Friday, February 28, 2020

COVID-19 is affecting everyone and everything now

I got let off from work at 2 p.m. at the discretion of our boss, who received word from on high that our company, which is as much a school as it is a publishing house, was letting all of its students and teachers enjoy an indefinite break while this COVID-19 scare burns its way across the land. Something like this is happening all over South Korea.

We had initially heard that non-teaching employees had the choice of either coming to the office for normal pay or staying at home and receiving 70% of normal pay. I and my coworker both elected to just come in and work. We're greedy that way. That news—the news about partial pay—came earlier this week. Today, we got the news re: being allowed to go home early, and our boss suggested that we simply leave.

I'm not sure how next week is going to play out, but my understanding, from reading ROK Drop and other sources, is that most places of learning are reparadigming to a distance-learning model, i.e., teaching and learning from home via video (synchronous or asynchronous learning), via bulletin-board service, etc. Hillary Clinton bitchily told coal miners to "learn to code" once they lost their coal-mining jobs thanks to a wave of green legislation passed by a (now-unimaginable) Clinton administration; I guess teachers who are used to teaching the old-fashioned way are going to have to "learn to vlog" or something. This might be a good time to get on Skillshare and pick up some useful filmmaking techniques.

As an introvert, I can only grin evilly because I know how hard it must be for a collectivist-minded, group-first society to retreat into pockets of isolation instead of being its usual sheeplike, mindlessly gregarious self. Then again, PC-bang culture has been preparing Koreans for just this eventuality: if you're already used to remote multiplayer gaming, then you're already used to functioning as a group while physically separate. As for us introverts: all of this social change is such an utter non-problem that it's almost funny.

Ta-ta, weak and needy extroverts! A little alone time will do you good!


Charles said...

This isn't really a matter of introversion versus extroversion. I have more introverted tendencies than extroverted tendencies, but the idea of teaching "remotely" fills me with dread. If it were just a matter of standing in front of a camera and "vlogging" for an hour, that would be one thing (I actually once recorded a series of "cyber lectures" that were just that). But recreating a participatory class environment requires a particular technological set-up. I suppose one way to do it would be to mimic game streaming, where the streamer is on screen and there is a "chat log" to the side where participants (that is, students) can ask questions and make comments, etc. But if you've ever actually seen a gamer stream, you'll know that this would be utter chaos as a virtual classroom. To have a full video set-up where everyone is virtually "present" would require tech beyond what is available to the school and most students, I think. I honestly have no idea how remote learning would actually work if they did decide to implement it.

Thankfully, while there has been some mention of such remote learning at SNU, so far it does seem that we will still be teaching classes in person. Still, the semester has already had a huge monkey wrench thrown into it. It's just a mess.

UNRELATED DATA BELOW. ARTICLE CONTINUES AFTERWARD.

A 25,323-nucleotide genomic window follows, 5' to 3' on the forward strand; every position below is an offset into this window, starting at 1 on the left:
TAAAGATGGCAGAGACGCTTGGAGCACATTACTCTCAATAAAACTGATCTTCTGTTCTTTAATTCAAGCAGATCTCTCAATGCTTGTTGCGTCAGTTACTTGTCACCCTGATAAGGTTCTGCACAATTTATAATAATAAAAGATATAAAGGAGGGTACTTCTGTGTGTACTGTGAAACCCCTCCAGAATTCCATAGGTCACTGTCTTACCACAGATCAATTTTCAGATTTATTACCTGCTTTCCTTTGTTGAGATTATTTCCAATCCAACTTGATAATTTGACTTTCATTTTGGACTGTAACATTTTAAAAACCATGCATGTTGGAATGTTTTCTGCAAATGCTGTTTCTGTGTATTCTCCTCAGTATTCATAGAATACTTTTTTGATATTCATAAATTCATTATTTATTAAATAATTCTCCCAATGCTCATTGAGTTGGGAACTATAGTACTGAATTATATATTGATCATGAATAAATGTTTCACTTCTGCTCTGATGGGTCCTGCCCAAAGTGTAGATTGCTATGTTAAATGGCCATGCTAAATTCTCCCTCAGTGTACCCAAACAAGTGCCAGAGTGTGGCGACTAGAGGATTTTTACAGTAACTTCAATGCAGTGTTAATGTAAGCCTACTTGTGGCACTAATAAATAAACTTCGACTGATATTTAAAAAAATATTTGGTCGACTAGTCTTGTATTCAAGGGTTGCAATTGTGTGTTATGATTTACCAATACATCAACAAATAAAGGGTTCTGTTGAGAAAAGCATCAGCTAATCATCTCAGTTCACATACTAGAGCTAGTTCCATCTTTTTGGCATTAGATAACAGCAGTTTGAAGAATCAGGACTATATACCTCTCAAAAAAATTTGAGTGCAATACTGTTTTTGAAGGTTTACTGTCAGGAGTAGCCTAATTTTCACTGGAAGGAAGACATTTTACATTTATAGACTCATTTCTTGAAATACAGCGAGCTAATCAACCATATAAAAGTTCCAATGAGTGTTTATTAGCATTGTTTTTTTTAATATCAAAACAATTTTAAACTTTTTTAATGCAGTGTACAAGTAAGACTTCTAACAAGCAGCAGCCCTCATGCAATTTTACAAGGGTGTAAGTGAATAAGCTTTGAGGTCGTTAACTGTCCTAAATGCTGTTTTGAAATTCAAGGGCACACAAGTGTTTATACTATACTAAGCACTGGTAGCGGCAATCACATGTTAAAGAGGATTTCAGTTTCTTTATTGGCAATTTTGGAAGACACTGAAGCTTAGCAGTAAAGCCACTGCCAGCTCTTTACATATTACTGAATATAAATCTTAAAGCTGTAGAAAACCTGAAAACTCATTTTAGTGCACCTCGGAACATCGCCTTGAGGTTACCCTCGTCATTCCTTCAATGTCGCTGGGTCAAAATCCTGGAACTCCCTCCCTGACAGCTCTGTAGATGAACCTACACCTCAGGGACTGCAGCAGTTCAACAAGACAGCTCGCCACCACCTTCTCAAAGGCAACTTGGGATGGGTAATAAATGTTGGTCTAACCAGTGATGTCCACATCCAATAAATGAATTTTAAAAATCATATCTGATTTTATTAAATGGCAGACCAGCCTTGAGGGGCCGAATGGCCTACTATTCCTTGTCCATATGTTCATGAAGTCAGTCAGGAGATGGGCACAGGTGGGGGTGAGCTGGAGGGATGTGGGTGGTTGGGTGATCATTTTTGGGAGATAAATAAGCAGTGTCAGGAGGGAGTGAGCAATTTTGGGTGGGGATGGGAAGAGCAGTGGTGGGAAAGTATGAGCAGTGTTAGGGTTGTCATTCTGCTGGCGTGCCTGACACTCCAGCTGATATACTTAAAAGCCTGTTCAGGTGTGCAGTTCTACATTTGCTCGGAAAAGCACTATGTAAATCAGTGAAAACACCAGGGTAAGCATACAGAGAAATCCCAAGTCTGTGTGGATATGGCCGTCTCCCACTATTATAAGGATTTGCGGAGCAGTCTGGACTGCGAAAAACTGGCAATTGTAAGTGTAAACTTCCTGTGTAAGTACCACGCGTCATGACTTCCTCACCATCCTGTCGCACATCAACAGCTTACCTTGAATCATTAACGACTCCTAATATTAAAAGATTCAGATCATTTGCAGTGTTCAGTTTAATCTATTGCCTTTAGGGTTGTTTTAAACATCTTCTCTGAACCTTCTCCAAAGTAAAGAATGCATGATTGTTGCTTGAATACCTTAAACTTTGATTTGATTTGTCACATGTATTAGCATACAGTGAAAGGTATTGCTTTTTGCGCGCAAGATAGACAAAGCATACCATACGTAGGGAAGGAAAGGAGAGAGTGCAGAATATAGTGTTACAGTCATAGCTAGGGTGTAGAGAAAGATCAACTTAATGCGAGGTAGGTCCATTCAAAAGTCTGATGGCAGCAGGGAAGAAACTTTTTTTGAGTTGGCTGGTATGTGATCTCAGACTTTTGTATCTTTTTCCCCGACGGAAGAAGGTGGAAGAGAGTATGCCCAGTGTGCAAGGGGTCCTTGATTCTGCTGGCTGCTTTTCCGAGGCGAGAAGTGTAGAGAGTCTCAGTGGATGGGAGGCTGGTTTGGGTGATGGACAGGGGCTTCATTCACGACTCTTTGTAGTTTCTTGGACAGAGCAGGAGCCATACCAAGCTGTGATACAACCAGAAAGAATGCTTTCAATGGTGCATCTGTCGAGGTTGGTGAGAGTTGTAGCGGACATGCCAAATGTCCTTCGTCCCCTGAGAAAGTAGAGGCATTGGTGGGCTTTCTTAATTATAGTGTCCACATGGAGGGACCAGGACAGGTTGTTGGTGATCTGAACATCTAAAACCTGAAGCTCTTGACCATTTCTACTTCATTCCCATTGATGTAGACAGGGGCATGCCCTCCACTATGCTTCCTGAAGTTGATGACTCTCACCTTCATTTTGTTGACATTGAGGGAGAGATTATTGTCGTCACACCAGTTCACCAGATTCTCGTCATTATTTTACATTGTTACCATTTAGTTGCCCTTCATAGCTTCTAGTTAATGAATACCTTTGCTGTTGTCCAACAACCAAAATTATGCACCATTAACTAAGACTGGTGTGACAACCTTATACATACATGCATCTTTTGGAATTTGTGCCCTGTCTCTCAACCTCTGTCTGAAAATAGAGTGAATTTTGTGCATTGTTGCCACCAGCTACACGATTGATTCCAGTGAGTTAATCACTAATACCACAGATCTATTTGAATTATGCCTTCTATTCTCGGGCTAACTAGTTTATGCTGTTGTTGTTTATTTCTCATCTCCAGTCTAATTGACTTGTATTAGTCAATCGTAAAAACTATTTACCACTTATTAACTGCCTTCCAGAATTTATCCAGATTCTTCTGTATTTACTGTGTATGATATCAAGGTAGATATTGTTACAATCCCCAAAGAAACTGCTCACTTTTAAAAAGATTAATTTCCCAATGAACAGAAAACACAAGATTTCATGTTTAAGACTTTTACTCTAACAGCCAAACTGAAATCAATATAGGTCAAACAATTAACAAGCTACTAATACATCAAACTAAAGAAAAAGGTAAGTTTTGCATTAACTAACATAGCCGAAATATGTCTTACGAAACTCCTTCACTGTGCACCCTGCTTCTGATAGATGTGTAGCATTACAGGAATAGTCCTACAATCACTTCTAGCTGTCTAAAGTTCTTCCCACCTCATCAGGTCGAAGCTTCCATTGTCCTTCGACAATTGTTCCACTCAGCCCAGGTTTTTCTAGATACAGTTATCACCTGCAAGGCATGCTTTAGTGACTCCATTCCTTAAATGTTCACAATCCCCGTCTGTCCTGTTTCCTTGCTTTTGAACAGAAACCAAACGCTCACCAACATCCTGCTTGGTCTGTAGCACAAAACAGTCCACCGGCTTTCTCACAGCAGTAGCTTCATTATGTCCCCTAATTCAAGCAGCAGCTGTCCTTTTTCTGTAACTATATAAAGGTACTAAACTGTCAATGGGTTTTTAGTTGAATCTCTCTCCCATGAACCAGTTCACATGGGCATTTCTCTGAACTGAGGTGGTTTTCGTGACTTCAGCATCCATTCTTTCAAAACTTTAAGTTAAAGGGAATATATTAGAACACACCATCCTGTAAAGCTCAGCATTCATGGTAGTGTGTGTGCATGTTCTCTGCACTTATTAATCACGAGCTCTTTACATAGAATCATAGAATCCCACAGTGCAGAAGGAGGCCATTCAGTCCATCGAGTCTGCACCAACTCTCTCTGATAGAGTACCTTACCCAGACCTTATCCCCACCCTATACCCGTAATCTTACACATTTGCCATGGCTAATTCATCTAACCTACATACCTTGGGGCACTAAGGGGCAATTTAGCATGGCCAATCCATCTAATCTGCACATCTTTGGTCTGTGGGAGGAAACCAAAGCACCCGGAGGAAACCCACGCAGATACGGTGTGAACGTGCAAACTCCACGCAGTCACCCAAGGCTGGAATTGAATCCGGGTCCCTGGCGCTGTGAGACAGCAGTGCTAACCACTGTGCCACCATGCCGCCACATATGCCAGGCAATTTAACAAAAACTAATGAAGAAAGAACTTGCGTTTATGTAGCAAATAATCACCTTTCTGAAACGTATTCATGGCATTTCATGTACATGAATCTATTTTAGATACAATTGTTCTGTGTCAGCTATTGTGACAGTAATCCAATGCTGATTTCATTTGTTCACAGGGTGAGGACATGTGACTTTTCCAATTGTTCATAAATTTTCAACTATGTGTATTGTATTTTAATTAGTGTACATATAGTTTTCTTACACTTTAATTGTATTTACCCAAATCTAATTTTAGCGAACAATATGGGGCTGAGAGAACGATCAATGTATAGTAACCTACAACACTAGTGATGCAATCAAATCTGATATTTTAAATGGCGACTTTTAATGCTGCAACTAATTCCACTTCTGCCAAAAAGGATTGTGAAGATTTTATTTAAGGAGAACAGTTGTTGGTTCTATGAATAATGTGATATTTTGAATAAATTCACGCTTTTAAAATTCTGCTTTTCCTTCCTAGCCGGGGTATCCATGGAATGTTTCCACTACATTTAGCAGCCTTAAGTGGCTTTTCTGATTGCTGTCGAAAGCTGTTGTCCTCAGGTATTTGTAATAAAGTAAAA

Kevin Kim said...

I get where you're coming from, but I don't think my perspective is wrong. Korean culture is group-oriented and extroverted by nature, and that's the fact that I was focusing on as COVID-19 takes over everyone's minds. I do sympathize with you re: the potential inconvenience of having to teach via a distance-learning approach, but I imagine there's some method, e.g. conferencing software (such as what I used when I worked at my tutoring clinic in Virginia), that can make such a thing happen. Assuming synchronous learning, of course; it might be easier to go the asynchronous route, i.e., record a lecture and have students react and interact via some sort of BBS-ish thing (whatever the modern form of a BBS is; my buddy Steve does asynchronous learning with such a system), with the caveat that all activity must be completed by midnight of the day the video lecture appears. I don't know... it all seems like a pain in the ass, but I know that it's doable. In any event, it sounds as if this may be a moot point for you if your school is sticking with in-person teaching.

Are your cyber-lectures still online? I have a sudden urge to watch them. Heh.

Charles said...

Fair enough on the group-oriented, I suppose. Everyone in my circle of acquaintances seem to be handling it well enough, so far.

And I'm sure there is technology available that would make online classes doable, but we haven't gotten anything in the way of guidance on that, so I am skeptical. We haven't gotten a lot of guidance at all in the past week, at least in terms of nitty-gritty specifics, so I'm assuming the semester will go as planned. I have seen that a lot of US universities have cancelled their study abroad programs to Korea, though, so I do wonder how that is going to affect my one class that is made up mostly of exchange students.

I have no idea of the cyber-lectures are still online. Maybe? But I did them so long ago that I wouldn't even know where to look for them. You wouldn't want to watch them, anyway. If my memory is at all reliable, they will probably be incredibly dull.